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Excerpts from Chapter 9, "Clifford and Phoebe,"

Excerpts from Chapter 9, "Clifford and Phoebe," of The House of the Seven Gables, which focus on Phoebe


By the involuntary effect of a genial temperament, Phoebe soon grew to be absolutely essential to the daily comfort, if not the daily life, of her two forlorn companions. The grime and sordidness of the House of the Seven Gables seemed to have vanished since her appearance there; the gnawing tooth of the dry-rot was stayed, among the old timbers of its skeleton frame; the dust had ceased to settle down so densely, from the antique ceilings, upon the floors and furniture of the rooms below;--or, at any rate, there was a little housewife, as light-footed as the breeze that sweeps a garden walk, gliding hither and thither, to brush it all away. The shadows of gloomy events, that haunted the else lonely and desolate apartments; the heavy, breathless scent which death had left in more than one of the bed-chambers, ever since his visits of long ago;--these were less powerful than the purifying influence scattered throughout the atmosphere of the household by the presence of one youthful, fresh, and thoroughly wholesome heart. There was no morbidness in Phoebe; if there had been, the old Pyncheon-house was the very locality to ripen it into incurable disease. But now her spirit resembled, in its potency, a minute quantity of ottar of rose in one of Hepzibah's huge, iron-bound trunks, diffusing its fragrance through the various articles of linen and wrought-lace kerchiefs, caps, stockings, folded dresses, gloves, and whatever else was treasured there. As every article in the great trunk was the sweeter for the rose-scent, so did all the thoughts and emotions of Hepzibah and Clifford, sombre as they might seem, acquire a subtle attribute of happiness from Phoebe's intermixture with them. Her activity of body, intellect, and heart impelled her continually to perform the ordinary little toils that offered themselves around her, and to think the thought proper for the moment, and to sympathize,--now with the twittering gayety of the robins in the pear-tree, and now to such a depth as she could with Hepzibah's dark anxiety, or the vague moan of her brother. This facile adaptation was at once the symptom of perfect health, and its best preservative.

A nature like Phoebe's has invariably its due influence, but is seldom regarded with due honor. Its spiritual force, however, may be partially estimated by the fact of her having found a place for herself, amid circumstances so stern as those which surrounded the mistress of the house; and also by the effect which she produced on a character of so much more mass than her own. For the gaunt, bony frame and limbs of Hepzibah, as compared with the tiny lightsomeness of Phoebe's figure, were perhaps in some fit proportion with the moral weight and substance, respectively, of the woman and the girl.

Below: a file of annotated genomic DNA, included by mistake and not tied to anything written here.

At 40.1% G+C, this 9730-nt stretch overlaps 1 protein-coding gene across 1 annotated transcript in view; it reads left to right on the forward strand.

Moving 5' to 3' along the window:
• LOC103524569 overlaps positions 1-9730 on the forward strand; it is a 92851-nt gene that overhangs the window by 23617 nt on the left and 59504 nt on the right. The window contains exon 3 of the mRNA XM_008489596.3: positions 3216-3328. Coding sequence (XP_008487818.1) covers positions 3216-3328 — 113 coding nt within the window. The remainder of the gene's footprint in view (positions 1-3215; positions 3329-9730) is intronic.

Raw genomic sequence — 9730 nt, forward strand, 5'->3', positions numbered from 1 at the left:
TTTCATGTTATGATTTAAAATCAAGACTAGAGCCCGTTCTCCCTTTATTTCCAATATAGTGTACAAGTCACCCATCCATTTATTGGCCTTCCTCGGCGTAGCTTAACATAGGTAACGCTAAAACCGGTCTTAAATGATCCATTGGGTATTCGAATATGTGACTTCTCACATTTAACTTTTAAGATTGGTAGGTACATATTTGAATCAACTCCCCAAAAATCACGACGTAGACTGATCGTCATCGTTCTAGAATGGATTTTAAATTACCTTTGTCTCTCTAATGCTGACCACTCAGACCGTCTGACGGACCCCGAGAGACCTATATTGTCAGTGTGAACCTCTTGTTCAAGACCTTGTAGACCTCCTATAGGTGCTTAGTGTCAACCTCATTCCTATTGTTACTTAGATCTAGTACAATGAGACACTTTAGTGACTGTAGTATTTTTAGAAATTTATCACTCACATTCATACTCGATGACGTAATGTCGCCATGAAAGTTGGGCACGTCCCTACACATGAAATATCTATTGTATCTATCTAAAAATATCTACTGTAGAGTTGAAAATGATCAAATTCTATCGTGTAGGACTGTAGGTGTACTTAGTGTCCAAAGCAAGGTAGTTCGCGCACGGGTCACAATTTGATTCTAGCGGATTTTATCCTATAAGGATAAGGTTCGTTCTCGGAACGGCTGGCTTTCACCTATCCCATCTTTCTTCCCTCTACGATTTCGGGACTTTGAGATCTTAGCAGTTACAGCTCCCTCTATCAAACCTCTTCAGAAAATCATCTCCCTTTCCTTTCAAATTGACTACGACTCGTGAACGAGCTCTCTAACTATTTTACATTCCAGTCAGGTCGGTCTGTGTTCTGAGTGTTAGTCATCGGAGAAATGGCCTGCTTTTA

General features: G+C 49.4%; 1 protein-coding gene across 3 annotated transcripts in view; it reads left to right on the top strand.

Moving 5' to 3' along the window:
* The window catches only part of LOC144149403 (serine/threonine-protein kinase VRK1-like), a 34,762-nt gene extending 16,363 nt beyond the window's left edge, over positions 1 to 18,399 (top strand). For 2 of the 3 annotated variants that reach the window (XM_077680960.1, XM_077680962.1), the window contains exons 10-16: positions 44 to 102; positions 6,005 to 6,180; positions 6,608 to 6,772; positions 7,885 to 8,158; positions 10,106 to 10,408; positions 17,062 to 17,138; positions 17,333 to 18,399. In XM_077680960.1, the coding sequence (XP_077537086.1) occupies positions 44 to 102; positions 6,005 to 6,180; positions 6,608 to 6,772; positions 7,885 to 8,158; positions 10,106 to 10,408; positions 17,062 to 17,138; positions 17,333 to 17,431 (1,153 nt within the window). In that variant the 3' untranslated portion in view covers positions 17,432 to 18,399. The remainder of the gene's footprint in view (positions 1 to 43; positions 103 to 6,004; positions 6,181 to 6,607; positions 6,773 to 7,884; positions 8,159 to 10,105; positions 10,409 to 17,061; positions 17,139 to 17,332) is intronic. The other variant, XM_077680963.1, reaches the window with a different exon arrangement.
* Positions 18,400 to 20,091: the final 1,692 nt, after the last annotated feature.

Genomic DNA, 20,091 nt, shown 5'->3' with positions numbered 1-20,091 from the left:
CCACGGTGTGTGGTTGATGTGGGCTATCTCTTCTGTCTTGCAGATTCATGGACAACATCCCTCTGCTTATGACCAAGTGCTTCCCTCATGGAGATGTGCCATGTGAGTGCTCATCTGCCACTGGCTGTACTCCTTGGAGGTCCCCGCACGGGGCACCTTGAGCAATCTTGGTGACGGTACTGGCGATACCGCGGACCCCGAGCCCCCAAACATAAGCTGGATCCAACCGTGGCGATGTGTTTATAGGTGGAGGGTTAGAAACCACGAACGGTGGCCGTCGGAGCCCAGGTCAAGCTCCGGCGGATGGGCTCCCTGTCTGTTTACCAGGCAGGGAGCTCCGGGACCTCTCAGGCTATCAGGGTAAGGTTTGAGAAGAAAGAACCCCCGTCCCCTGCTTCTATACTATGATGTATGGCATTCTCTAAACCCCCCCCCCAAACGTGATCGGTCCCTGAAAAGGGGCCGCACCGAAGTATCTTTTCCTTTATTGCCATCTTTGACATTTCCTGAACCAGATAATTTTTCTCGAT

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But Phoebe afforded her poor patient a supply of purer air. She impregnated it, too, not with a wild-flower scent,--for wildness was no trait of hers,--but with the perfume of garden-roses, pinks, and other blossoms of much sweetness, which nature and man have consented together in making grow from summer to summer, and from century to century. Such a flower was Phoebe, in her relation with Clifford, and such the delight that he inhaled from her.

Yet, it must be said, her petals sometimes drooped a little in consequence of the heavy atmosphere about her. She grew more thoughtful than heretofore. Looking aside at Clifford's face, and seeing the dim, unsatisfactory elegance, and the intellect almost quenched, she would try to inquire what had been his life. Was he always thus? Had this veil been over him from his birth?--this veil, under which far more of his spirit was hidden than revealed, and through which he so imperfectly discerned the actual world,--or was its gray texture woven of some dark calamity? Phoebe loved no riddles, and would have been glad to escape the perplexity of this one. Nevertheless, there was so far a good result of her meditations on Clifford's character, that, when her involuntary conjectures, together with the tendency of every strange circumstance to tell its own story, had gradually taught her the fact, it had no terrible effect upon her. Let the world have done him what vast wrong it might, she knew Cousin Clifford too well--or fancied so--ever to shudder at the touch of his thin, delicate fingers. (Chapter 9)


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